By Al Purdy, Sam Solecki. 1995
A collection of essays, anecdotes, travel pieces, and criticism by Canadian poet Al Purdy. The pieces are divided into essays… on encountering the world through Canadian sensibilities, opinions on other writers like Charles Bukowski, Margaret Atwood, and Bliss Carman, and reviews of poets like bill bissett and Russian Anna Akhmatova. 1995.
By Michelle Dean. 2018
Dorothy Parker, Rebecca West, Hannah Arendt, Mary McCarthy, Susan Sontag, Pauline Kael, Joan Didion, Nora Ephron, Renata Adler, and Janet… Malcolm. Their lives intertwine as they cut through the cultural and intellectual history of America in the twentieth century, arguing as fervently with each other as they did with the sexist attitudes of the men who often undervalued their work as critics and essayists. 2018.
By Margaret Atwood. 1995
The author writes of the imaginative mystique of the Canadian North. In discussing the work of writers like Robert Service,… Robertson Davies, Alice Munro, and Margaret Laurence, she talks of northern folklore, myth, and imagery. Originally presented as the Clarendon Lectures at Oxford University. 1995.
By Margaret Eby. 2015
A literary travelogue that ventures deep into the heart of classic Southern literature. From Mississippi (William Faulkner, Eudora Welty, Richard… Wright, Barry Hannah) to Alabama (Harper Lee, Truman Capote) to Georgia (Flannery O'Connor, Harry Crews) and beyond, Eby--herself a Southerner--travels through the Deep South to the places that famous Southern authors lived in and wrote about, reveals how they took these places and the lives of their inhabitants and transmuted them into lasting literature. 2015.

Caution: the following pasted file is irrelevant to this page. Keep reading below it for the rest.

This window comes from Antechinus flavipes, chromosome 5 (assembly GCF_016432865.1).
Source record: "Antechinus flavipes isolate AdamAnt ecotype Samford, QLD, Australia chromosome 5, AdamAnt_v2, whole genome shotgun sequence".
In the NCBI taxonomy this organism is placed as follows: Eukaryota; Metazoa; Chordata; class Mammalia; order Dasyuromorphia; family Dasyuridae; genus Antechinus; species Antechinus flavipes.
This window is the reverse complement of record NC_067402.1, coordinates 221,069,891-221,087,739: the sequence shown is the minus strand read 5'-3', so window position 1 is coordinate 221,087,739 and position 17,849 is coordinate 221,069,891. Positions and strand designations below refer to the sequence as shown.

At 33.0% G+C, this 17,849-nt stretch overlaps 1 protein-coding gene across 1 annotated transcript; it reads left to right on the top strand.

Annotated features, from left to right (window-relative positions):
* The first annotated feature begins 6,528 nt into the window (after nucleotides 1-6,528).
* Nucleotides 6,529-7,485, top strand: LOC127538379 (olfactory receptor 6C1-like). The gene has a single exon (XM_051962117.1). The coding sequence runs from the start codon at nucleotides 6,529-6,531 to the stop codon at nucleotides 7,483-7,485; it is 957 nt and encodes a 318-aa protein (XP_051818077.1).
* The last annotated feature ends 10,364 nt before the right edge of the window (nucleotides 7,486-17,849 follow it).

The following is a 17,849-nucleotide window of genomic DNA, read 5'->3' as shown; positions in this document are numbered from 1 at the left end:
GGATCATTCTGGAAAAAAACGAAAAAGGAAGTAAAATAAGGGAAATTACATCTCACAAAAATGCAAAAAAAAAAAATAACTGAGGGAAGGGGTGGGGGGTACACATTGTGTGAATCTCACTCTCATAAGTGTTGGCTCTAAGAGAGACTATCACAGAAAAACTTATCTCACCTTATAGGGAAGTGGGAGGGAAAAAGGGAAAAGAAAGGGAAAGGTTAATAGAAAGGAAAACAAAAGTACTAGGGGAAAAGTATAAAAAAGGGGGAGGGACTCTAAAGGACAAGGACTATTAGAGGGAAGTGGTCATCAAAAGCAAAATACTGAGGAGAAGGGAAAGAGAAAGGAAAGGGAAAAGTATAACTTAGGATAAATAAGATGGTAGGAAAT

By Northrop Frye. 1976
This collection of essays reflects Frye's personal views and the experiences in his life which fostered them. The essays are… divided into three sections: Contexts of literature; Mythological universe; and Four poets, which are studies of John Milton, William Blake, William Butler Yeats and Wallace Stevens.
By Italo Calvino. 1988
This work contains the 1985-86 Charles Eliot Norton Lectures that Italo Calvino was to have delivered at Harvard. The day… before he was to leave Italy for Cambridge, he died. His widow, Esther, prepared the lectures for publication. Calvino here deals with values of literature most dear to him: lightness, quickness, exactitude, visibility, and multiplicity; consistency was to be the sixth. 1988. Uniform title: Essays.
By Timothy Severin. 2002
This work is an exploration in to the legend behind Daniel Defoe's classic novel, citing possible places where this famous… character could have been marooned. It examines the claim that Crusoe was based on a real life castaway, Alexander Selkirk. Describing the tropical locals and the practicalities of island life, the text brings the fictional and the factual together, along the way exploding some enduring myths. 2002.